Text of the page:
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From the looks of Bait, someone is trying to turn Jamie Foxx into the next Will Smith. That someone is not stupid—overambitious, maybe, but not stupid. Foxx has knife-edge cheekbones and a goofy, off-kilter smile, a comedic track record (with his eponymous WB sitcom), and an impressive out-of-the-blue star turn (as the brash innocent in Oliver Stone’s football 42nd Street, Any Given Sunday) behind him. Altogether, Foxx has the makings of another black Cary Grant, which seems to be the only kind Hollywood is creating nowadays.

But what Foxx doesn’t have is that electric charisma that zaps the audience where it sits—which is to say he’s no Will Smith. Foxx is, however, good enough for the likes of Bait, a crash-bam car-chase-o-rama that tries to balance its FBI-vs.-chilly-psycho plot with vaudevillian double takes and street-smart laugh lines. Foxx’s character, Alvin Sanders, is a cocky and amiable small-time crook whose bluster swings into submissiveness the moment he’s threatened. It’s a role that both Smith and Martin Lawrence could ace while sound asleep, and the film is the same breed of guns-ablazing, motor-mouthed action-comedy that arose seemingly in service of such stars.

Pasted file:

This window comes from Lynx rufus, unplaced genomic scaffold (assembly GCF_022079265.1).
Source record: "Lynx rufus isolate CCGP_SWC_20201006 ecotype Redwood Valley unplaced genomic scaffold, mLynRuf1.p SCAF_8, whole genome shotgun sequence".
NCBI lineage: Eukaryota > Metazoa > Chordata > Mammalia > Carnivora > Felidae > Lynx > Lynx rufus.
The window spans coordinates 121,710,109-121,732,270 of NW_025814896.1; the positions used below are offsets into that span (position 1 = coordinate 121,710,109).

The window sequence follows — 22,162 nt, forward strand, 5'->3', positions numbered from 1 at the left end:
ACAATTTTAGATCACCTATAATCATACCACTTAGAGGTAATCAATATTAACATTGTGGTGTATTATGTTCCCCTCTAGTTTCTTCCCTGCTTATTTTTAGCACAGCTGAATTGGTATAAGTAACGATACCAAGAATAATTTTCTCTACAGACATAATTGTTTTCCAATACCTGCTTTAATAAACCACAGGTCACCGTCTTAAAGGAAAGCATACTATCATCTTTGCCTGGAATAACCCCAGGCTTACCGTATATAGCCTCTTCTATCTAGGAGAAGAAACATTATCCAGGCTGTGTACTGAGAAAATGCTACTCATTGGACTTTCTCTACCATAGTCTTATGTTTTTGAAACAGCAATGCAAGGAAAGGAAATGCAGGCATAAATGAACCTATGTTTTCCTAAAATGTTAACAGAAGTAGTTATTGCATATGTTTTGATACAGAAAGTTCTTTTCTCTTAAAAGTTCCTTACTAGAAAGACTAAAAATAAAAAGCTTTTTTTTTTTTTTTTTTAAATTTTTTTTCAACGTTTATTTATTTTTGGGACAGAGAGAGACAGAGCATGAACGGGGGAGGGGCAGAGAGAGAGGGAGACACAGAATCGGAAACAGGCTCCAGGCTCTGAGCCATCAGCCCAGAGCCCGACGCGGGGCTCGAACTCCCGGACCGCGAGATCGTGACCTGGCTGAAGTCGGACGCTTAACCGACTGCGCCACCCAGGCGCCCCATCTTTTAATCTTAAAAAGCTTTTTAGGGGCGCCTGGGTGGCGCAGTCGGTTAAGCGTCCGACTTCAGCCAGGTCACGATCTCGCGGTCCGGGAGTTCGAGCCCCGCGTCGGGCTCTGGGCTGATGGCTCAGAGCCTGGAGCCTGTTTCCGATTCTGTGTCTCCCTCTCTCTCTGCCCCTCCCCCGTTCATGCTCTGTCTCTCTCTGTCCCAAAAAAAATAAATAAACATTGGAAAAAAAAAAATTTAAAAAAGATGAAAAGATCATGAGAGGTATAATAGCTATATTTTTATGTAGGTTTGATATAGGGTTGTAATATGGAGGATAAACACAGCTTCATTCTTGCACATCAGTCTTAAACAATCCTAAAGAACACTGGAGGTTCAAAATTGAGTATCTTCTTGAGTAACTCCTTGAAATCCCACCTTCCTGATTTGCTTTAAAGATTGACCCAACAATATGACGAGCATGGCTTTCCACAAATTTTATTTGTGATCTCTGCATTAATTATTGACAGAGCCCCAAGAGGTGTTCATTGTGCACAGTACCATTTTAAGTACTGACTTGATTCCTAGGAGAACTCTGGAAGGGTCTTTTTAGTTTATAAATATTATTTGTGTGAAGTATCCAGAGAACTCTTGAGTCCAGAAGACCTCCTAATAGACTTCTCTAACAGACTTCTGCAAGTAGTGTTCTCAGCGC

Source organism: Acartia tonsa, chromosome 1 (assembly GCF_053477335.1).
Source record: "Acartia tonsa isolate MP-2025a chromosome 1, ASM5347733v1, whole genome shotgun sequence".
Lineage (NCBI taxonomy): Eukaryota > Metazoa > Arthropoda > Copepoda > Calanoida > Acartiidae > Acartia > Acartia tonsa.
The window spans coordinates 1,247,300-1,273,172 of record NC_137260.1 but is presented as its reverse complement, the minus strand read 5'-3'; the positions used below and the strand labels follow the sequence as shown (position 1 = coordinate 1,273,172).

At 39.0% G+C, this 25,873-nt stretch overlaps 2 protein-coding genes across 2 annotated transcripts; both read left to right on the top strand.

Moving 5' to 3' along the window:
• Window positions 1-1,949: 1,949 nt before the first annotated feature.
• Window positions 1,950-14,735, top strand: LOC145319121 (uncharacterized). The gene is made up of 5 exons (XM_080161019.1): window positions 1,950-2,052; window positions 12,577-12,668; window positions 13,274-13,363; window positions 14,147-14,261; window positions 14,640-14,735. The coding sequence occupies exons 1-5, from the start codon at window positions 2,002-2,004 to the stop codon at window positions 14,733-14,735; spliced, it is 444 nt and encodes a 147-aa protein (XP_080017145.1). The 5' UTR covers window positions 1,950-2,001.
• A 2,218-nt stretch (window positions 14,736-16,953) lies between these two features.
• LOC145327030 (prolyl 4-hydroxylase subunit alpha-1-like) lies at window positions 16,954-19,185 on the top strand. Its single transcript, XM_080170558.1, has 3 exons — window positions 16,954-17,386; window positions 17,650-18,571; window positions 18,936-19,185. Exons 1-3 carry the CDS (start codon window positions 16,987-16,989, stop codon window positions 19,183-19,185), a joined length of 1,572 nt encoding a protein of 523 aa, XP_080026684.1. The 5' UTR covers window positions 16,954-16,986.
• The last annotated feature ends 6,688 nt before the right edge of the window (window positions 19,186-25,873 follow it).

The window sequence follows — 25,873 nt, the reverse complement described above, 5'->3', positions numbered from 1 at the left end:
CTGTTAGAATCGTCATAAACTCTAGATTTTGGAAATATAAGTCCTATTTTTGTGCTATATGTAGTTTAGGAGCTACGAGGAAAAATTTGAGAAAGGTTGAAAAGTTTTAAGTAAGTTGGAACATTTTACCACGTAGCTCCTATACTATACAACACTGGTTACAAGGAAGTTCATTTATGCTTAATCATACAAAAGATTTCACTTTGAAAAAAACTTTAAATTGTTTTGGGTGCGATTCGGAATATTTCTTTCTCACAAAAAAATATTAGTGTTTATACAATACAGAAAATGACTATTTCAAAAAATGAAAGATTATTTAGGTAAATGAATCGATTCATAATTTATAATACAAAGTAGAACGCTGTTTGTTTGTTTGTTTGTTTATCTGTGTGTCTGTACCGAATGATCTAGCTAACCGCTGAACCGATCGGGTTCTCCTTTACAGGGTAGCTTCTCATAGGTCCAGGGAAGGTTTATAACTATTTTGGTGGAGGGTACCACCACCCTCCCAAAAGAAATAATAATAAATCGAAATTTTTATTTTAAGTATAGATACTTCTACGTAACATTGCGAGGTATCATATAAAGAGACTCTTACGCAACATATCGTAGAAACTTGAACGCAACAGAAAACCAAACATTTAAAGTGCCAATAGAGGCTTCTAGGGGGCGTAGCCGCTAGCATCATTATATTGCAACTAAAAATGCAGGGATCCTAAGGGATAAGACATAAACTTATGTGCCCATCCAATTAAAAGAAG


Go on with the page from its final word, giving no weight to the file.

Bait’s opening sequence contrasts two burglaries: A couple of white thieves enact a meticulously planned break-in of the “Federal Gold Reserve, Manhattan,” while over in Brooklyn, two brothers in knit caps trade quips and ready themselves to knock over a seafood warehouse. (It’s not mere shrimp they’re after, Alvin insists, trying to quell his brother’s reservations—it’s prawns.) Both heists go awry, but not before setting up the movie’s dual engines—serious action and limbs-akimbo yuks.